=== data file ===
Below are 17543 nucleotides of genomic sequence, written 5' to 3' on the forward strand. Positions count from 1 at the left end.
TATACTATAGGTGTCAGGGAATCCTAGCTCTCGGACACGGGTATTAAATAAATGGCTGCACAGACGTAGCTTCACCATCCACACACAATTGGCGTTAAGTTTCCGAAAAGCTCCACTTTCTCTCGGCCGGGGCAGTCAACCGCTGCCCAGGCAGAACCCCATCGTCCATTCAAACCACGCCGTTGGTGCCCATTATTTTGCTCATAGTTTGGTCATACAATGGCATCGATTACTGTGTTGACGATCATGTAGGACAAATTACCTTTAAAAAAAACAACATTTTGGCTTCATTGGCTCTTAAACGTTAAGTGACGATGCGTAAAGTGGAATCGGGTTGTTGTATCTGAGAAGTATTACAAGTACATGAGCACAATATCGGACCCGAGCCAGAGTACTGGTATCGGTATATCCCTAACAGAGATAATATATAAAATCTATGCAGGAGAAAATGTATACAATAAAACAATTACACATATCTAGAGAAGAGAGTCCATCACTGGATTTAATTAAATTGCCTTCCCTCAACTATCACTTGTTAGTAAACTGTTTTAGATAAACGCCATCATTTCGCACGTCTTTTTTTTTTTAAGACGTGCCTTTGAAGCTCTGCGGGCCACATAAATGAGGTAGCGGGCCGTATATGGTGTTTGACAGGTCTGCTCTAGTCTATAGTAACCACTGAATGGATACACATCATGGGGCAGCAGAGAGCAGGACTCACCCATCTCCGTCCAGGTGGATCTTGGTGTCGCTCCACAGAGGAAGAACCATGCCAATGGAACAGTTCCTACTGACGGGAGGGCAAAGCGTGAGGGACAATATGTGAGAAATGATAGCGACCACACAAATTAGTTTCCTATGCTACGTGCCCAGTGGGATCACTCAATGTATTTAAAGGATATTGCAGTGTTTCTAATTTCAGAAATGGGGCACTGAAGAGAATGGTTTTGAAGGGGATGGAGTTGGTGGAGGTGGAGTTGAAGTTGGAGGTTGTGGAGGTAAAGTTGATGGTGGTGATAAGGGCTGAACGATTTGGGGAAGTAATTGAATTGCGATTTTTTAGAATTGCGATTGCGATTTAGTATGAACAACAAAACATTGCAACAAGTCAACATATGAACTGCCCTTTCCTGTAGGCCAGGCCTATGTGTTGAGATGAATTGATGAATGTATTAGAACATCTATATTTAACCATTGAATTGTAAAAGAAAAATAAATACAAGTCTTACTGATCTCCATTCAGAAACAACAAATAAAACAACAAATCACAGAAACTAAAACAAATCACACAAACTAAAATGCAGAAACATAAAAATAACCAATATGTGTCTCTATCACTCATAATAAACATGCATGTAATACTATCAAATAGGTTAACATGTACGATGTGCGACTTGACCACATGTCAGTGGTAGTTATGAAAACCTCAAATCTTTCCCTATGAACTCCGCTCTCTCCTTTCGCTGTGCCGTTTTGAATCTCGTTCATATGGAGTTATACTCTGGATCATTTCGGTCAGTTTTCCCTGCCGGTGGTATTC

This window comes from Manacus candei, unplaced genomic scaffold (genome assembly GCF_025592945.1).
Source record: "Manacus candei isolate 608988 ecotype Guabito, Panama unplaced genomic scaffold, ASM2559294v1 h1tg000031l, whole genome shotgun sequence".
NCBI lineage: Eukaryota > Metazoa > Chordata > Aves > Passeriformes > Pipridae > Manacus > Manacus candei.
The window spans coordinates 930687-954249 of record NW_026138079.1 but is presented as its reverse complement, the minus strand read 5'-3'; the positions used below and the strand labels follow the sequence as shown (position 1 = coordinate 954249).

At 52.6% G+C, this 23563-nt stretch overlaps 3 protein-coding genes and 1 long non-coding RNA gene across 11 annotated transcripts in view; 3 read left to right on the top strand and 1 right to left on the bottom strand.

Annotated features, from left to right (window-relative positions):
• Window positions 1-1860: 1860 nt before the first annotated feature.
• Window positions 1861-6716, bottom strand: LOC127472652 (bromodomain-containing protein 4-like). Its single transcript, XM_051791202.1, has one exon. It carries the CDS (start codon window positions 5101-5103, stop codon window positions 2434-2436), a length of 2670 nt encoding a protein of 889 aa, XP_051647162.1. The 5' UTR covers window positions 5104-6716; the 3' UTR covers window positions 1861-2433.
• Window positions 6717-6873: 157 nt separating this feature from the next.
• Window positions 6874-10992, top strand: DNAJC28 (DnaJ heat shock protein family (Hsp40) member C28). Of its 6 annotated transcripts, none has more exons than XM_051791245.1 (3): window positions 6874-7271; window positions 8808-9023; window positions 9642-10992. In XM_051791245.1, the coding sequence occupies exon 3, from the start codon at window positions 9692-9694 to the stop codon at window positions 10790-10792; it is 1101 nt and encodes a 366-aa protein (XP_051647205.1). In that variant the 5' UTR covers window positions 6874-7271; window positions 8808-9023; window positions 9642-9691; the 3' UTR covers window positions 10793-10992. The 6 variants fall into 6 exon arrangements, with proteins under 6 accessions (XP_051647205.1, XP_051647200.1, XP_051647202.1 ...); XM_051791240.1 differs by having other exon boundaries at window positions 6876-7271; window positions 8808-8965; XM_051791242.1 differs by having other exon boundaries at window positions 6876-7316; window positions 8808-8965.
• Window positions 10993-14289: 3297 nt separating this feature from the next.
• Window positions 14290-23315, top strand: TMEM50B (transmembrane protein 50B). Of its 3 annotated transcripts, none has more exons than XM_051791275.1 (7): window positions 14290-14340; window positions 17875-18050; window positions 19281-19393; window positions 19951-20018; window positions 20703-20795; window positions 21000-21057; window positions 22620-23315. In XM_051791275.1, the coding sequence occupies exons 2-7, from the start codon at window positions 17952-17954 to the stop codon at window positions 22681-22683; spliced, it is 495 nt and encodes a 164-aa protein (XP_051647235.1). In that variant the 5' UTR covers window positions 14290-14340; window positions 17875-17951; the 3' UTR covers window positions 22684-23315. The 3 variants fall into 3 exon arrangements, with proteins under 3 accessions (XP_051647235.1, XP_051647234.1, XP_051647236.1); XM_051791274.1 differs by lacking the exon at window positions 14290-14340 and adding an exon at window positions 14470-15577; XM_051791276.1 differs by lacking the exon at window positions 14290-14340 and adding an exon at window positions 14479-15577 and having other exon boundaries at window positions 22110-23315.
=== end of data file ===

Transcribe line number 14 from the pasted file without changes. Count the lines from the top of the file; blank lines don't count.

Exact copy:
• Window positions 14290-23315, top strand: TMEM50B (transmembrane protein 50B). Of its 3 annotated transcripts, none has more exons than XM_051791275.1 (7): window positions 14290-14340; window positions 17875-18050; window positions 19281-19393; window positions 19951-20018; window positions 20703-20795; window positions 21000-21057; window positions 22620-23315. In XM_051791275.1, the coding sequence occupies exons 2-7, from the start codon at window positions 17952-17954 to the stop codon at window positions 22681-22683; spliced, it is 495 nt and encodes a 164-aa protein (XP_051647235.1). In that variant the 5' UTR covers window positions 14290-14340; window positions 17875-17951; the 3' UTR covers window positions 22684-23315. The 3 variants fall into 3 exon arrangements, with proteins under 3 accessions (XP_051647235.1, XP_051647234.1, XP_051647236.1); XM_051791274.1 differs by lacking the exon at window positions 14290-14340 and adding an exon at window positions 14470-15577; XM_051791276.1 differs by lacking the exon at window positions 14290-14340 and adding an exon at window positions 14479-15577 and having other exon boundaries at window positions 22110-23315.